May 19, 2018: Progress in Neurobiology
Maja Jazvinšćak Jembrek, Neda Slade, Patrick R Hof, Goran Šimić
Alzheimer's disease (AD), the most common progressive neurodegenerative disorder, is characterized by severe cognitive decline and personality changes as a result of synaptic and neuronal loss. The defining clinicopathological hallmarks of the disease are deposits of amyloid precursor protein (APP)-derived amyloid-β peptides (Aβ) in the brain parenchyma, and intracellular aggregates of truncated and hyperphosphorylated tau protein in neurofibrillary tangles (NFT). At the cellular and molecular levels, many intertwined pathological mechanisms that relate Aβ and tau pathology with a transcription factor p53 have been revealed...
May 4, 2018: Progress in Neurobiology
Ana Isabel Nascimento, Fernando Milhazes Mar, Mónica Mendes Sousa
Dorsal root ganglion (DRG) neurons are the first neurons of the sensory pathway. They are activated by a variety of sensory stimuli that are then transmitted to the central nervous system. An important feature of DRG neurons is their unique morphology where a single process -the stem axon- bifurcates into a peripheral and a central axonal branch, with different functions and cellular properties. Distinctive structural aspects of the two DRG neuron branches may have important implications for their function in health and disease...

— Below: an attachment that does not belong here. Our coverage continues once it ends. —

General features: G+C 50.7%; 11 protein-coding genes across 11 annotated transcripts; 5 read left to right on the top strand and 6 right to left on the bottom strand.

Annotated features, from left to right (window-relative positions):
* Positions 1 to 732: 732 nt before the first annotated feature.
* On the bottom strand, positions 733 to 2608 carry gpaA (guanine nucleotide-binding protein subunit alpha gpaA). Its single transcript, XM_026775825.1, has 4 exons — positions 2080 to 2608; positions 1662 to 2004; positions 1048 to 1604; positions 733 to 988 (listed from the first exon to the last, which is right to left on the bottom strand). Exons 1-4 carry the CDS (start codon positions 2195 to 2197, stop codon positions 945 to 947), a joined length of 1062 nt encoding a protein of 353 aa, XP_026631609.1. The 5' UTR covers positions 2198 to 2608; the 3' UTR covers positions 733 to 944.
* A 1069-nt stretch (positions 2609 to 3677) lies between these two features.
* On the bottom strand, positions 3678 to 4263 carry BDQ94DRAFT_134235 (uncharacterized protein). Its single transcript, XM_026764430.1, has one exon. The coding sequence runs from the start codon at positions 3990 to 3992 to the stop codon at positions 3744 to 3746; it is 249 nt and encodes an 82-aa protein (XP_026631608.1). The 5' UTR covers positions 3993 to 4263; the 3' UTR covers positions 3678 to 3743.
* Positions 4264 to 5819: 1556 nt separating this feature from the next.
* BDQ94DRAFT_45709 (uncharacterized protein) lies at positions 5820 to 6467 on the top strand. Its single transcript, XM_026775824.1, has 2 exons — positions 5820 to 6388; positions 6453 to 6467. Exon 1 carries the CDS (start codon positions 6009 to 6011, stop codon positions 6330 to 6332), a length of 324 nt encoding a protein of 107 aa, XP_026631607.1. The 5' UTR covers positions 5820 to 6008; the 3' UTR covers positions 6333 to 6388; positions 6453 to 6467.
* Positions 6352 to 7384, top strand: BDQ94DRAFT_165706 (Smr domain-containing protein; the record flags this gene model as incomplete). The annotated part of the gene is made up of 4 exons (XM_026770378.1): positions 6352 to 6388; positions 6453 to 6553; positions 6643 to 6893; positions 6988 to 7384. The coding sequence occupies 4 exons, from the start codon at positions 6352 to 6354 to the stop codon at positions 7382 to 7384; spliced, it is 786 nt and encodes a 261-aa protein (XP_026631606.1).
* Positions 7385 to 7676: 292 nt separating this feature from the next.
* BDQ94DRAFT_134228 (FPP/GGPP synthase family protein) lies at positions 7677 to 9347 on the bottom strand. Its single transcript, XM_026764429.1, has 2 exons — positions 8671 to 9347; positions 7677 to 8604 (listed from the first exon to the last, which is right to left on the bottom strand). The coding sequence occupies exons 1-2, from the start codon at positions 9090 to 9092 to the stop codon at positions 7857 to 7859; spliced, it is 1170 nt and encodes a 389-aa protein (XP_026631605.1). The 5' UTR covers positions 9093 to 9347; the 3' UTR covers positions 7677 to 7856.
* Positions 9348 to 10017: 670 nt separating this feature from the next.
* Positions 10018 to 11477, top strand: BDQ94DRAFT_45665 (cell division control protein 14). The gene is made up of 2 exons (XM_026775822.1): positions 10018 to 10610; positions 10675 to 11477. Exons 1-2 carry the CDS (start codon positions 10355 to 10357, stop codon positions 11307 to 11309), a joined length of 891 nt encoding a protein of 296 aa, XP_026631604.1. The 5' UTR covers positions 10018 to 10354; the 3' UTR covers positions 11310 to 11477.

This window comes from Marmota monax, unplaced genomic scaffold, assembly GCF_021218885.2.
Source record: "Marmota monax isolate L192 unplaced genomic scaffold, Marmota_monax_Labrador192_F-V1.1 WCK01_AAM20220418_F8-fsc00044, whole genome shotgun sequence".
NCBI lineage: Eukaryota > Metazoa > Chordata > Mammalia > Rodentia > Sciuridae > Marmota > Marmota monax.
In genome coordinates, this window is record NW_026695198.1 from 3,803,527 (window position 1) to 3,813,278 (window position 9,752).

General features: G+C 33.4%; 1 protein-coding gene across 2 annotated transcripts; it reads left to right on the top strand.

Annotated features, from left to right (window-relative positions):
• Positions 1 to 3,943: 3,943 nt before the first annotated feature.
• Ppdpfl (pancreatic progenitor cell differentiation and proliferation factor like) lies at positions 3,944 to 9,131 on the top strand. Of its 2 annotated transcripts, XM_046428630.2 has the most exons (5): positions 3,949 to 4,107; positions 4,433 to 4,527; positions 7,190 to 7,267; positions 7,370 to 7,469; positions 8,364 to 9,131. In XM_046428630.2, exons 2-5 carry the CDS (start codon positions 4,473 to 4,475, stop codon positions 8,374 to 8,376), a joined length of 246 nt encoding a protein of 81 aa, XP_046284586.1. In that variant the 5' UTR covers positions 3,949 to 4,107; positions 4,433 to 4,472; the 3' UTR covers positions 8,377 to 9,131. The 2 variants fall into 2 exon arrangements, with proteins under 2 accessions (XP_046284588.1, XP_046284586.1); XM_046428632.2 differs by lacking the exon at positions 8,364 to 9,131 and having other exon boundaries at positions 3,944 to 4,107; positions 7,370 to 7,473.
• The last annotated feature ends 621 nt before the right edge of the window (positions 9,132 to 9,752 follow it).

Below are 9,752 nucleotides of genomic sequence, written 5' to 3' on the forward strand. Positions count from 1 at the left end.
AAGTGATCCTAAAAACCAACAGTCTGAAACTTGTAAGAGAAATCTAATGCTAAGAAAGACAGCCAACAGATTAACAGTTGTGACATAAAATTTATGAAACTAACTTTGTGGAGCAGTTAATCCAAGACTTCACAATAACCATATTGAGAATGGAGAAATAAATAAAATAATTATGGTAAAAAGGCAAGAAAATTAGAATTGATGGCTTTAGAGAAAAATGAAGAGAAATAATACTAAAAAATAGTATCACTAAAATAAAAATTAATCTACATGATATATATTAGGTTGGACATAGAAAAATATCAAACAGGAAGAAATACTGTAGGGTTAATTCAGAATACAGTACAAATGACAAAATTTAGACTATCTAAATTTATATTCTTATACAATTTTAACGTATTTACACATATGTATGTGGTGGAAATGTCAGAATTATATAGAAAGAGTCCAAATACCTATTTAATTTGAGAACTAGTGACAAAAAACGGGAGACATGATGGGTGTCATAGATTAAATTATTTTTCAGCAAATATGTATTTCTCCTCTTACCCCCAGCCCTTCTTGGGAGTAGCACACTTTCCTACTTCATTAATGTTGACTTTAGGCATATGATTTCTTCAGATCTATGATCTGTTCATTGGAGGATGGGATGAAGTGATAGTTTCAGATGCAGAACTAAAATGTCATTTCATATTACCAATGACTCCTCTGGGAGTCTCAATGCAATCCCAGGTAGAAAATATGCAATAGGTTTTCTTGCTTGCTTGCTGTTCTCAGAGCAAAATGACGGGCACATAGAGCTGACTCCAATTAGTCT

May 2, 2018: Progress in Neurobiology
Andrzej W Cwetsch, Bruno Pinto, Annalisa Savardi, Laura Cancedda
Accurate and timely expression of specific genes guarantees the healthy development and function of the brain. Indeed, variations in the correct amount or timing of gene expression lead to improper development and/or pathological conditions. Almost forty years after the first successful gene transfection in in vitro cell cultures, it is currently possible to regulate gene expression in an area-specific manner at any step of central nervous system development and in adulthood in experimental animals in vivo, even overcoming the very poor accessibility of the brain...